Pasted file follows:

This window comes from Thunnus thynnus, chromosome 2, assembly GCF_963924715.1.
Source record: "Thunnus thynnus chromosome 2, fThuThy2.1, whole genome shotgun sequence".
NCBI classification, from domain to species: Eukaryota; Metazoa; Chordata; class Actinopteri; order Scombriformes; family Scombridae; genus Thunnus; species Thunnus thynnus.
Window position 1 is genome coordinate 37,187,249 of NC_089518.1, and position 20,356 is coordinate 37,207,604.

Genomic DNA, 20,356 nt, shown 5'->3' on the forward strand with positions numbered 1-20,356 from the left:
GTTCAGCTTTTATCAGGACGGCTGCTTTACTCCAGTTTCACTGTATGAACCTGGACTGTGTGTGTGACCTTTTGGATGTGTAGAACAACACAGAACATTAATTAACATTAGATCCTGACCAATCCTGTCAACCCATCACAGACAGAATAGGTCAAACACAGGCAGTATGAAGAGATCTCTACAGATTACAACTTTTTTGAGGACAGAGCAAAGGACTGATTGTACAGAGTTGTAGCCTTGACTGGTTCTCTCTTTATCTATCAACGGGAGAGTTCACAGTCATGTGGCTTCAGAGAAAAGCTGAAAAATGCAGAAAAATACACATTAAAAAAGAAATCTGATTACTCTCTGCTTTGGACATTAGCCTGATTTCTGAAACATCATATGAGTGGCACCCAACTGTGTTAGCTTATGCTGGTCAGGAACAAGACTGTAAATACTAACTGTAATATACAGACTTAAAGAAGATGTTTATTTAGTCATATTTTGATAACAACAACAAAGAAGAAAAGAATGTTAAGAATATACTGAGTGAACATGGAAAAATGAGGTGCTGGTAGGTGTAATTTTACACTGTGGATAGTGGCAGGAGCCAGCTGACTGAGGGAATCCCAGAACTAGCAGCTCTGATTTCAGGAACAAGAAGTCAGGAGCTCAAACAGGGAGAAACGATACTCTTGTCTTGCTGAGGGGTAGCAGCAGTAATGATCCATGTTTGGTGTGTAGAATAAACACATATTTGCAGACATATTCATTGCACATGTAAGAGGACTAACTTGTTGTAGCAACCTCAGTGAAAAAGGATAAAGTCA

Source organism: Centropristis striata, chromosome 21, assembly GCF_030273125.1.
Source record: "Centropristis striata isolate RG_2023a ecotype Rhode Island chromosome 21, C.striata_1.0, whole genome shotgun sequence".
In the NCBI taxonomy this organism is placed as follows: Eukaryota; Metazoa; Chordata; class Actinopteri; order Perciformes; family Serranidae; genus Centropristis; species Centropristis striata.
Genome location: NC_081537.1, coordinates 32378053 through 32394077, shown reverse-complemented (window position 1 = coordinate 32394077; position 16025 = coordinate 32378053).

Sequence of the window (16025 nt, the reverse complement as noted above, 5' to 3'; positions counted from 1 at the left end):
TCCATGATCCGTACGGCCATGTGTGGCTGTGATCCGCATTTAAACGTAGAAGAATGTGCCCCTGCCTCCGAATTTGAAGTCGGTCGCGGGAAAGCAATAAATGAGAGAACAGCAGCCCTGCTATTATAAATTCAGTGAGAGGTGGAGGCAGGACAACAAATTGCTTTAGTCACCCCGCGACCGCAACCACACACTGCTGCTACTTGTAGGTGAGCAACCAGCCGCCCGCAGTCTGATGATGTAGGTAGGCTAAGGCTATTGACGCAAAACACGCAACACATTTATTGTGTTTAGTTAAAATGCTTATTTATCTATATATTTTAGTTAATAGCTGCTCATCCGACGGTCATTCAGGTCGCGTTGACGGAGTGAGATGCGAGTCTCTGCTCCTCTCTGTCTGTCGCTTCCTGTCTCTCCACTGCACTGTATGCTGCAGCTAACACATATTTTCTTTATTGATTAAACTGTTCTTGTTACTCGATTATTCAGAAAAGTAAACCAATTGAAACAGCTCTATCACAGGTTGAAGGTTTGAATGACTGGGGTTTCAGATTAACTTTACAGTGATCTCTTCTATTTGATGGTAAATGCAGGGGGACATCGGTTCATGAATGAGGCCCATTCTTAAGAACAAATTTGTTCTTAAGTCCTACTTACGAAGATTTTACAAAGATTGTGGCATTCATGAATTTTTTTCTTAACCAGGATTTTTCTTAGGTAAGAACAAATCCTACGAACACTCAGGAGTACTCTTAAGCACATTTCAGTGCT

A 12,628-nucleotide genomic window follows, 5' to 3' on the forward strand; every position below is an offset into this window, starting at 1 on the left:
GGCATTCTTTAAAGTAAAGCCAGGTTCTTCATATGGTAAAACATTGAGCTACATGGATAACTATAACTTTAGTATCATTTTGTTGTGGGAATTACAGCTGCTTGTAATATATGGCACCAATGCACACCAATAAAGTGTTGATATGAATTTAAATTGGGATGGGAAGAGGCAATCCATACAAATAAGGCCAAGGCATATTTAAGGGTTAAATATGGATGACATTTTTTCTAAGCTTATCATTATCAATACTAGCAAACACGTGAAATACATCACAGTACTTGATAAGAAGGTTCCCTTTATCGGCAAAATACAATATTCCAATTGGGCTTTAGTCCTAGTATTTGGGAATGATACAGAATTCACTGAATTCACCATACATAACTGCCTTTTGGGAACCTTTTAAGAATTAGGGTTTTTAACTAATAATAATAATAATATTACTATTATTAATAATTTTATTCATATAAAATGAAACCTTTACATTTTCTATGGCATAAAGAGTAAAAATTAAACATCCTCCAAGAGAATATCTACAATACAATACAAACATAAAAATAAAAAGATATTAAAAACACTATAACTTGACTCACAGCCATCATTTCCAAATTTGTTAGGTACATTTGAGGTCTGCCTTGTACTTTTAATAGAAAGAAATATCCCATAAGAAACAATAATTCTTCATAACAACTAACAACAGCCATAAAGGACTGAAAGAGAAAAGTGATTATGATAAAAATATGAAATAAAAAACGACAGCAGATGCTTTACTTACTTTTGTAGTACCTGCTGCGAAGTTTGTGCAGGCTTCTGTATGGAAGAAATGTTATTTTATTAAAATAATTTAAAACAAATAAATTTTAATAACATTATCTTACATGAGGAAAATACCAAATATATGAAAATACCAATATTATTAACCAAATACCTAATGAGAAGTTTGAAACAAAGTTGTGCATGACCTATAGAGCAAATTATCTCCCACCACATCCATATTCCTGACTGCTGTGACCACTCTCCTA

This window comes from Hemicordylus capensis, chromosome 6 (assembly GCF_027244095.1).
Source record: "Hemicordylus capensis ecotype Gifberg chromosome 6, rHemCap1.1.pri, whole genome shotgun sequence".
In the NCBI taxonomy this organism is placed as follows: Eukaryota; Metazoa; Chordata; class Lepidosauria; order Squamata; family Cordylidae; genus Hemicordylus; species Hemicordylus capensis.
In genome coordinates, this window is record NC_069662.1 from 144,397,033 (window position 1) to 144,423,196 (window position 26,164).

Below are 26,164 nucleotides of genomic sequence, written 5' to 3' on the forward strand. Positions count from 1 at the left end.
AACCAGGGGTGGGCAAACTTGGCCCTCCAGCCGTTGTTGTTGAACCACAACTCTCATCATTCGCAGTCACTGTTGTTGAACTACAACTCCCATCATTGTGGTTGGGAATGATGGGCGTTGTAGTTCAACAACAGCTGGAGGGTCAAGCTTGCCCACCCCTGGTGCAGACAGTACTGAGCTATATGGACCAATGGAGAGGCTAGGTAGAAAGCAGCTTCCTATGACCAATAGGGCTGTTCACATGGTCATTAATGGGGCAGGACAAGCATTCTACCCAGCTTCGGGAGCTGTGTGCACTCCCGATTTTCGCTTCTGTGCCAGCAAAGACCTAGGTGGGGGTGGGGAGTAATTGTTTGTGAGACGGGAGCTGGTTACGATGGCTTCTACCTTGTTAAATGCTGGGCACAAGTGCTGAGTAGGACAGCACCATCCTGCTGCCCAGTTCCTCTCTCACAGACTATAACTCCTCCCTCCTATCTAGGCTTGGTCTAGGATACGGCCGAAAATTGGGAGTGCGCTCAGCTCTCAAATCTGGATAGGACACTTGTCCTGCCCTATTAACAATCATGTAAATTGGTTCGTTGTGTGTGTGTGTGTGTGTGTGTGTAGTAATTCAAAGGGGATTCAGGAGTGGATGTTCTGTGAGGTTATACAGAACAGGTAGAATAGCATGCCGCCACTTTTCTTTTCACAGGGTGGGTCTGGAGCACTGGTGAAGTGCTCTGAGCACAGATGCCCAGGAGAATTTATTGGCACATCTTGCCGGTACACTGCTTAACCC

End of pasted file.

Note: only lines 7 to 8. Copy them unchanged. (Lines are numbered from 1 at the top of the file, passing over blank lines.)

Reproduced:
Source organism: Centropristis striata, chromosome 21, assembly GCF_030273125.1.
Source record: "Centropristis striata isolate RG_2023a ecotype Rhode Island chromosome 21, C.striata_1.0, whole genome shotgun sequence".